Companies that leverage opportunities presented by converging personalised healthcare and the use of medical devices for at-home diagnostics and treatment are beginning to pull away from the pack when it comes to VC and venture debt funding, particularly from US sources.
Developments in areas such as surgical devices have attracted significant capital, while the move to digitalise patient data has led to a boom in clinical IT systems.
In the UK and Europe, ageing populations, better diagnostics and a rise in certain medical conditions have spurred the development of improved treatments in parallel with technologies which reduce the cost of operations and treatment plans for healthcare providers.
As the trends driving VC investment in healthtech show no signs of abating, this is an area where we anticipate substantial venture funding growth for the foreseeable future.
Medicinal cannabis treatments
Changing regulations and attitudes around medicinal cannabis treatments have quickly gained an enthusiastic following among life-sciences investors.
Although this is still a nascent area in the UK, VC investors with experience of working with cannabis treatment developers in North America are eagerly watching how this market unfolds in the UK and Europe.
Fieldfisher has in the past advised on a joint venture between a UK think tank and a Canada-listed medicinal cannabis grower – formed to research clinically validated cannabis-based medicines – on a multimillion-pound VC investment from a consortium of investors to further develop its products and protect the IP of its discoveries.
As legislation and public attitudes in this area evolve, many more deals of this nature are likely to be struck.
Moves to safeguard IP will also tick up, as companies seek to protect the results of expensive research and trials.
What to think about when bringing in venture capital finance
One of the key features of VC deals is the freedom to tailor transactions to suit the priorities of both the investor – who is focused on securing maximum returns – and the investee – who does not want to be unduly stifled by obligations to funding providers.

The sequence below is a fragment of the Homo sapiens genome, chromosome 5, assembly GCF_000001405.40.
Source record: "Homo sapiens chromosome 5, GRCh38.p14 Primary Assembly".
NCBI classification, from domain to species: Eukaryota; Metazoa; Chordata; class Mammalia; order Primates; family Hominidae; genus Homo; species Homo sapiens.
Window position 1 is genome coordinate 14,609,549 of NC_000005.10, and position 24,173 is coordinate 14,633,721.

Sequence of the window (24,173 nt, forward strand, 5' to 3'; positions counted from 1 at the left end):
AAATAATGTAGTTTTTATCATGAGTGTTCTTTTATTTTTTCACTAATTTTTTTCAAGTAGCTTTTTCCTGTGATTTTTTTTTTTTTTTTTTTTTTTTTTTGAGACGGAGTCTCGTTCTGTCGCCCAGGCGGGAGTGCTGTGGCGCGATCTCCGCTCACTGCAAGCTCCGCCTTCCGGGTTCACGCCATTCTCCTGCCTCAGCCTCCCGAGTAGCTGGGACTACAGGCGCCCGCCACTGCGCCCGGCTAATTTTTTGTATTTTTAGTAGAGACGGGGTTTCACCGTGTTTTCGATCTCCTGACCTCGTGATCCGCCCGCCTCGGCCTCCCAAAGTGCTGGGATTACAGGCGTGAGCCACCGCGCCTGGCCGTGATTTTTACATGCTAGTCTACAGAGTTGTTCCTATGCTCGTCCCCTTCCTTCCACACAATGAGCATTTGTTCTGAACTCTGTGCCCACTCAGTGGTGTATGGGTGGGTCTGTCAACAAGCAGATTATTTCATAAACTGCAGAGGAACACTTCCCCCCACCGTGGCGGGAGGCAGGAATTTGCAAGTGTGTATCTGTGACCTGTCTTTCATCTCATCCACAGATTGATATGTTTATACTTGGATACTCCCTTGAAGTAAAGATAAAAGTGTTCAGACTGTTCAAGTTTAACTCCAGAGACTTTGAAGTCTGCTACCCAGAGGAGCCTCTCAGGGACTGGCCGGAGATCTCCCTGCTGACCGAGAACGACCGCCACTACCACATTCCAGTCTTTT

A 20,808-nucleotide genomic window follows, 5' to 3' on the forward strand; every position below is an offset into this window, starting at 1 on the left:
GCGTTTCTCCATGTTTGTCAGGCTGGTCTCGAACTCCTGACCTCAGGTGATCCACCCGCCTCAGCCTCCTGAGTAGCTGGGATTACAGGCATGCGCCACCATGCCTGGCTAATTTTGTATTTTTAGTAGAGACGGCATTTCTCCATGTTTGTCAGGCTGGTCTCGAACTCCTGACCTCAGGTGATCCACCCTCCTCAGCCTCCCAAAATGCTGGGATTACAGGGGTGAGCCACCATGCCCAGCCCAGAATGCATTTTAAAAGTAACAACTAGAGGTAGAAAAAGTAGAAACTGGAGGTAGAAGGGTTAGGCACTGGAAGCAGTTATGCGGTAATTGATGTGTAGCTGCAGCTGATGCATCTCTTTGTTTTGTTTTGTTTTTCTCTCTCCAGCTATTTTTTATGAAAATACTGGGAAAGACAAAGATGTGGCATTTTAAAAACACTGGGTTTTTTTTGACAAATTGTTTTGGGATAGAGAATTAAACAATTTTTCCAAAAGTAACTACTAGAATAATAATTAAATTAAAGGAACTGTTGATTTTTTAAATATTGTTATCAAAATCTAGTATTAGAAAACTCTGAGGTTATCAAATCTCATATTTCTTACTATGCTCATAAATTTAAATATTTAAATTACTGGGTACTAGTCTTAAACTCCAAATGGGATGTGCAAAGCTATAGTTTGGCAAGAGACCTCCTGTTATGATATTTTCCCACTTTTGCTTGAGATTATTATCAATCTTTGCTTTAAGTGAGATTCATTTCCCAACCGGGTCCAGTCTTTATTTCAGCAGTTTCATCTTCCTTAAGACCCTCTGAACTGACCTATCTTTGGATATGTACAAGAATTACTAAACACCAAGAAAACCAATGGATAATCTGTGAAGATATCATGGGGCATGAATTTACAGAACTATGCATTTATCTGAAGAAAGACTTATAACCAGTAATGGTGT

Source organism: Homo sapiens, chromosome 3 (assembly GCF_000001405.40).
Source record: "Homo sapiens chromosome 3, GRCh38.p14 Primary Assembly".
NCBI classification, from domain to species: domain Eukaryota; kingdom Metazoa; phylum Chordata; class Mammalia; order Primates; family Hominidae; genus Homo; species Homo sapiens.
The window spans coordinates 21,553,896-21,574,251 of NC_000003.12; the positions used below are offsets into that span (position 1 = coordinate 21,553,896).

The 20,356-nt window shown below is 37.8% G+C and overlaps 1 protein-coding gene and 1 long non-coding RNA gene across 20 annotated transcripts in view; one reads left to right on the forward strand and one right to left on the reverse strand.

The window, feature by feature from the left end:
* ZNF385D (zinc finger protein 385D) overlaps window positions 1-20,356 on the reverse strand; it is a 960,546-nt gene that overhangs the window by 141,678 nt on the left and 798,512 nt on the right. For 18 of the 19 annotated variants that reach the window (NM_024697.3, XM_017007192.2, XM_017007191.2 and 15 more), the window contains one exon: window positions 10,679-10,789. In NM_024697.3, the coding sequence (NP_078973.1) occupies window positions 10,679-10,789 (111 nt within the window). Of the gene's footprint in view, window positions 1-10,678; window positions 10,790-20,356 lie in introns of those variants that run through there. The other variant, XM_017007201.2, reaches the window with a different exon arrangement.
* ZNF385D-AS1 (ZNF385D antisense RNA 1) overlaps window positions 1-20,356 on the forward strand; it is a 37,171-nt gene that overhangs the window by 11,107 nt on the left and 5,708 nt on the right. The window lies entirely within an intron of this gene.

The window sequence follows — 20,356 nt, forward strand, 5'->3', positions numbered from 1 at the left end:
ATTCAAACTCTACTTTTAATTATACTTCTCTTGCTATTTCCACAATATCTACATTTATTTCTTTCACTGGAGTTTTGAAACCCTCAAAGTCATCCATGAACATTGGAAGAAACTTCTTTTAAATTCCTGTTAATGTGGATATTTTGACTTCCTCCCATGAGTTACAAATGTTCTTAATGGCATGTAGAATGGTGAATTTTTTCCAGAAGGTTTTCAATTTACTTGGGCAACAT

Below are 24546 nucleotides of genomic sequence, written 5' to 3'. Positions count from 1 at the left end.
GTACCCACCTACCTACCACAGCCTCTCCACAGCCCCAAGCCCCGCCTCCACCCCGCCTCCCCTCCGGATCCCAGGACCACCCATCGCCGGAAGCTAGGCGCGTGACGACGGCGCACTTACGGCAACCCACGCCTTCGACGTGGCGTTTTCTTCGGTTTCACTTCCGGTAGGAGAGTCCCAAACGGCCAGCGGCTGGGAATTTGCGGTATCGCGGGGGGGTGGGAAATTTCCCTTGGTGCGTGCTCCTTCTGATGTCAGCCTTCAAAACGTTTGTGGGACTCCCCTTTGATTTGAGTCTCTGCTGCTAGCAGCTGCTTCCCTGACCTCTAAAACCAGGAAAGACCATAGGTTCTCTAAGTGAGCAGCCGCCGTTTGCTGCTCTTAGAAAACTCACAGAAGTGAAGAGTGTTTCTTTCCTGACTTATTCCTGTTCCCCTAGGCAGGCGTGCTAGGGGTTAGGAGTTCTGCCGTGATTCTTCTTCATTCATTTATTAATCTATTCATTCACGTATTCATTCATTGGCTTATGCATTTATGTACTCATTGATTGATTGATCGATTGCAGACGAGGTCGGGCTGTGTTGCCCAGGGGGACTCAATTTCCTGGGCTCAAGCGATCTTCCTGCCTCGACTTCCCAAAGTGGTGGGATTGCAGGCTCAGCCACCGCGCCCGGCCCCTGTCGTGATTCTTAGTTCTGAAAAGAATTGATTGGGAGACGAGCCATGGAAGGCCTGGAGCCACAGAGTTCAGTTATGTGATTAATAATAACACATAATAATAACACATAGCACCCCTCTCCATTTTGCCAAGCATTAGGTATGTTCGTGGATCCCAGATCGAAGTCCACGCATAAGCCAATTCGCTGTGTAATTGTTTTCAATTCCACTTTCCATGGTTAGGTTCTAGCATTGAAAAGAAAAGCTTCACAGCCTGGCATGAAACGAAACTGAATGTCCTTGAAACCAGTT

Structuring deals for the maximum benefit of both parties requires sufficient protection for the investor, so that company founders remain aligned with the interests of their backers, while at the same time leaving management with enough flexibility to operate the business day-to-day.
Ideally, investees will engage with their VC backers, so that they can access their network of contacts and tap into their experience of similar businesses. It is therefore usually desirable for both parties that the target company has an active VC investor director on the board, either in an executive, non-executive or at the very least a board observer role.
Prior to receiving VC investment, many companies will have operated on a “bootstrapping basis”, so proper funding gives the company the chance to put things right that may have been glossed over in the early stages of the business, such as GDPR compliance.
We are increasingly seeing VCs inserting subsequent conditions into investment agreements so there is a contractual obligation to improve IP protection, terms and conditions, and public-facing internet statements and privacy policies.
This is not just a legal necessity. It also serves to professionalise the documentation and appearance of the company when engaging in contract negotiations with customers and suppliers.
Tim Bird is a corporate partner and a member of the VC practice at Fieldfisher. The firm advises on VC and venture debt deals.